Final live concert in current series may be Kamsack’s last

A trio with an “impressive, well-choreographed show incorporating impeccable three-part harmonies, a roots drum kit split between two band members, and an acoustic guitar franken-rigged to also be the bass, will be performing live in Kamsack.

On March 18, the Kamsack Arts Council will be presenting Red Moon Road (RMR) in concert at the Kamsack Playhouse Theatre, the third and final concert in the 2018-19 live concert series.

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Red Moon Road’s unique show is equal parts polished song writing, undeniable musicianship, compelling storytelling and engaging showmanship, said information on the Internet. A moustached man plays mandolin, lap steel, banjo and organ (often at the same time), and subtle technological wizardry whirls while the unmistakable soulful voice of Sheena, one of Canada’s most talented singers soars above it all.

RMR’s latest album, Sorrows and Glories, toured through seven countries, was Polaris Prize long listed and spent six weeks at No. 1 on the national Earshot! Folk/Roots charts.

 “The Kamsack Arts Council is pleased to be bringing quality live entertainment to the Kamsack Playhouse Theatre,” said Jack Koreluik, Art’s Council chair. “This is the first season that the newly organized Kamsack Art’s Council, under the umbrella of the Kamsack Playhouse Theatre, has taken on the task of presenting the live concerts.

“Our group has made an honest attempt for the 2018-19 season, as myself and the other members of the Arts Council firmly believe that the live concerts are a valuable asset for the community. We feel it it’s important to promote the arts in the community, and this is one way to accomplish that.

“Unfortunately, we have not had the community support for these events, as was experienced by the former Arts Council, and we find the number of people coming out in support of the concerts is simply too low to low to be able to sustain the presentations.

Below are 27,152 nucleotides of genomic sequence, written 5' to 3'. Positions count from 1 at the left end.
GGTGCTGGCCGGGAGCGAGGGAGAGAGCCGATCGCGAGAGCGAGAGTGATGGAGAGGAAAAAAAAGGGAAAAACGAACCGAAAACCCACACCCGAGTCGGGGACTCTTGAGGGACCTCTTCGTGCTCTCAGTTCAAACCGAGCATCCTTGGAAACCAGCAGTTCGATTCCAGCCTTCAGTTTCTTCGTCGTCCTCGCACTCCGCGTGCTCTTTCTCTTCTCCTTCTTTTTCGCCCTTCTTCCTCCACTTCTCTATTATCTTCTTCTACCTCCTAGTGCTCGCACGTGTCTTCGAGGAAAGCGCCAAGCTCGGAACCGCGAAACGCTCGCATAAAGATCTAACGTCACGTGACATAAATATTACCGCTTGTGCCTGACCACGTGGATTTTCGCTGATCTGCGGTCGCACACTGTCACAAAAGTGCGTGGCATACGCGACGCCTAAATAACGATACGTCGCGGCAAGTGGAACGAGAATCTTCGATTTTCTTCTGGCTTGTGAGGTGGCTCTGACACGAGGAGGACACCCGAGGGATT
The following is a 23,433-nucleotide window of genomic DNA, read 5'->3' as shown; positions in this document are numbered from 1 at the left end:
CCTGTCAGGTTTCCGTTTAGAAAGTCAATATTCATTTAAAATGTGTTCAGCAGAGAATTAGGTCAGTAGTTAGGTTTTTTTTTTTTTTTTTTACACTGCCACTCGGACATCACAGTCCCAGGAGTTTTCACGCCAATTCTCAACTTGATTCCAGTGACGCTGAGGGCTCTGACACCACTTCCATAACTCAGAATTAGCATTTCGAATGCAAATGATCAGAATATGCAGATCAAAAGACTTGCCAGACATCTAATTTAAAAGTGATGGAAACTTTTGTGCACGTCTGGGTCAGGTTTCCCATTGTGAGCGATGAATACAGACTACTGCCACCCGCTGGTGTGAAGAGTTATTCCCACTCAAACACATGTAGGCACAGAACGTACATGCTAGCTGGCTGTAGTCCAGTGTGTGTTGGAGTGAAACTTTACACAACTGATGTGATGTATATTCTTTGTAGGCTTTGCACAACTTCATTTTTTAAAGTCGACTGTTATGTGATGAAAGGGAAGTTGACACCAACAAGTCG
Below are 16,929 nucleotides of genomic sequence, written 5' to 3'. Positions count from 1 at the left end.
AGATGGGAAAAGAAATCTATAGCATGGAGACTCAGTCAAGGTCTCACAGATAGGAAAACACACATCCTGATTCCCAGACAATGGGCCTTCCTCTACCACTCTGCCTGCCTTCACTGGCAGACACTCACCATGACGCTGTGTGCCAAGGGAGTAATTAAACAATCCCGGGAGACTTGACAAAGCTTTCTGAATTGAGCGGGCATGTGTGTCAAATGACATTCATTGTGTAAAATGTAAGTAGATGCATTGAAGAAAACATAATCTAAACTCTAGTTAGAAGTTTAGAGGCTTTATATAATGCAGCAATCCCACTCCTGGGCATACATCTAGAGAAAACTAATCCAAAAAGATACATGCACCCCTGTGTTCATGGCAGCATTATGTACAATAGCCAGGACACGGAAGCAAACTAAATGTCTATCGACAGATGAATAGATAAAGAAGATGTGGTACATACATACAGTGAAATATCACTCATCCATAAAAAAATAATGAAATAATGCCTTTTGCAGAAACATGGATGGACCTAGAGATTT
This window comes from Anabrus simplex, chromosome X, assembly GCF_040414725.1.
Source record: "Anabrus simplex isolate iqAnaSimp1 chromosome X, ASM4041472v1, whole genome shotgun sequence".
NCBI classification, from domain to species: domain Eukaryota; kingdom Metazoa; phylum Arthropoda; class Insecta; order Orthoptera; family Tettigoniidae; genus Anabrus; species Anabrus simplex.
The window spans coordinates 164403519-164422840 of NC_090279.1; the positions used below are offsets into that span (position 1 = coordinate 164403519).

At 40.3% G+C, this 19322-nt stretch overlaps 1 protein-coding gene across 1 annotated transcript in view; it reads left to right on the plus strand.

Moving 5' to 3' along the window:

“If we are unable to generate interest in the concerts from the community by increasing our attendance to the events, we will have to discontinue these performances. Our Council has not reached this conclusion lightly, but we feel we cannot continue to lose money on these events.

“As a group, the Council will sit down once the season has concluded, and discuss its options,” said Koreluik. “We may offer one more season if it is at all financially possible, but what we really need is support of the community,” he concluded.

RMR has become an instant favourite wherever they perform, and an instant favorite of Tamara Kater of Folk Music Canada.

“This band has been winning hearts and ears wherever they go,” Kater said. “It’s no wonder, because their music could travel anywhere, from campfire to concert hall, becoming the constant companion that you can’t wait to introduce your friends to. Their straight up folksy take feels simultaneously old-fashioned and thoroughly modern.”

“The end of their show is a bittersweet experience; part of you wants to hear more music and the other part wants to rush to the stage and meet the band,” said Julien Desaulniers, artistic producer of Festival du Voyageur.